Monitoring for Suspect Pages

By John Martin on November 23, 2015

Recently I have spoken with a number of people about the key things that they monitor when it comes to SQL Server, with the key metrics CPU, Memory, and I/O mentioned. Some others set up alerts for specific errors or severity of errors, however one thing that comes up very rarely is monitoring for Suspect Pages in the dbo.suspect_pages table located in the MSDB database. It is my view that having a mechanism in place to monitor and alert on this table is something that every DBA should be doing as part of their standard monitoring and server health management.

Database Corruption

Avoiding and preventing database corruption is something that we all want, however the simple answer is that you cannot prevent corruption. As a result, we need to look at identifying potential corruption as early as possible, and then recover from it with as little impact as we can. The key to this is taking a defense-in-depth approach. There are a number of key tasks that we ought to be doing to help catch corruption, and these are:

  • Ensure that user databases are using CHECKSUM page verification
  • Perform DBCC CHECKDB on a regular basis as often as is feasible
  • Use the CHECKSUM option when taking backups
  • Monitor and alerts for 823, 824, & 825 errors
  • Monitor the content of dbo.suspect_pages in MSDB

It is the last item in this list that we will be looking at in this post.

What is dbo.suspect_pages?

dbo.suspect_pages is a table that resides in the MSDB database and is where SQL Server logs information about corrupt database pages (limited to 1,000 rows) that it encounters, not just when DBCC CHECKB is run but during normal querying of the database. So if you have a DML operation that accesses a corrupt page, it will be logged here, this means that you have a chance of identifying a corruption in your database outside of the normal DBCC CHECKDB routine.

A full explanation of dbo.suspect_pages can be found here, and even more details are available here.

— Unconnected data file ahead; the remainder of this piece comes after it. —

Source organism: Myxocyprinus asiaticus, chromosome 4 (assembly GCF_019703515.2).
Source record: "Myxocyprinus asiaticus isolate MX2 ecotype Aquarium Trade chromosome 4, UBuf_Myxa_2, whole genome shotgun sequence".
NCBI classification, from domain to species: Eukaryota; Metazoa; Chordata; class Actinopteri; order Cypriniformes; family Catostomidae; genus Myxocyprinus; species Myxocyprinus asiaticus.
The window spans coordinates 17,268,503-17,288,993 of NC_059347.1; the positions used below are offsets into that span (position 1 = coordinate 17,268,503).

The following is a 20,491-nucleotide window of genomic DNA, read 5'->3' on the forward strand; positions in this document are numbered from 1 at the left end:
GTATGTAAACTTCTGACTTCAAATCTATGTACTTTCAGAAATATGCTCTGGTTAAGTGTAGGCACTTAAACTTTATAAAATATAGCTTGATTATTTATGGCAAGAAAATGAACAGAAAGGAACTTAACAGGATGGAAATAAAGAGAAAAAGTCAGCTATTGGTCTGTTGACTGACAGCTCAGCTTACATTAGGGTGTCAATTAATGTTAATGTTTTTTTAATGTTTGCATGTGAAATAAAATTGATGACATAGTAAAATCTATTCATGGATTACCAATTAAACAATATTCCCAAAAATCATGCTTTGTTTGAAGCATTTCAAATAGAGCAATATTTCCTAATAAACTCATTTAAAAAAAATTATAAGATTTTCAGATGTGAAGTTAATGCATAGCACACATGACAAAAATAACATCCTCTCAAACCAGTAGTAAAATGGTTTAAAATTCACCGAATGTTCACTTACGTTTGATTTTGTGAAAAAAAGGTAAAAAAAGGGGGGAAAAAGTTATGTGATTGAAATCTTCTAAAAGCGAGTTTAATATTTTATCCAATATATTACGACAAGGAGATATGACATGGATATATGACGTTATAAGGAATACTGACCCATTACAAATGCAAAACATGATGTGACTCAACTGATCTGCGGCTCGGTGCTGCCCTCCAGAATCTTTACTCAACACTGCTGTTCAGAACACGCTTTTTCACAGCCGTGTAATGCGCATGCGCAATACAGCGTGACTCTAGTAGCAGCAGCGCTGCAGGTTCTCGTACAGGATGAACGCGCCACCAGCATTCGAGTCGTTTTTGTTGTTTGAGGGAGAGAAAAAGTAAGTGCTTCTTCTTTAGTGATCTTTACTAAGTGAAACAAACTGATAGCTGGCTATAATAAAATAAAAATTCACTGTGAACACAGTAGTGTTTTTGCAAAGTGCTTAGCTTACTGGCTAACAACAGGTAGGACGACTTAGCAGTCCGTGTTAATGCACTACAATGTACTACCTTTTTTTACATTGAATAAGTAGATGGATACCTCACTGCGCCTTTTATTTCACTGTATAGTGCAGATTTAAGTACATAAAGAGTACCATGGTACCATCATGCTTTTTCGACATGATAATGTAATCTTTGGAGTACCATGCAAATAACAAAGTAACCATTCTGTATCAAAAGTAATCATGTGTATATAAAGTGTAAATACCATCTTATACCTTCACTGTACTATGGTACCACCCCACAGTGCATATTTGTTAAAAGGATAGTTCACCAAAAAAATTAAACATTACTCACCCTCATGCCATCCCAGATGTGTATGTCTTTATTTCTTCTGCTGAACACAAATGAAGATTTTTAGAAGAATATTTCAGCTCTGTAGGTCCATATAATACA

Monitoring For Corruption

When monitoring this table it is important to understand that there are a number of different status values that will be set based on the type of corruption detected and whether it has been fixed or not. As such a simple check for more than one record returned from the table is not going to be sufficient.

Status IDStatus Description
1823 or 824 Error that was not a bad Checksum or Torn Page
2Bad Checksum
3Torn Page
7Deallocated by DBCC

First and foremost we are interested in the first four status values, these indicate that the corruption is present and has not yet been resolved and as such needs urgent attention. We want to identify these pages and which database they are in, this is easy enough to do when we join out to sys.databases and sys.master_files, as seen here:

SELECT AS databaseName, AS logicalFileName,
  mf.physical_name AS physicalFileName,
  case sp.event_type
    when 1 then N'823 or 824 error'
    when 2 then N'Bad Checksum'
    when 3 then N'Torn Page'
    when 4 then N'Restored'
    when 5 then N'Repaired'
    when 7 then N'Deallocated'
  end AS eventType,
from msdb.dbo.suspect_pages as sp
join sys.databases as d ON sp.database_id = d.database_id
join sys.master_files as mf on sp.[file_id] = mf.[file_id]
  and d.database_id = mf.database_id;

The result of this query will give you a high level view of where you have potential corruption in your databases, from here it is important to use tools such as DBCC CHECKDB and your backups to recover from in line with your RPO and RTO.

Monitoring Tasks – Suspect Pages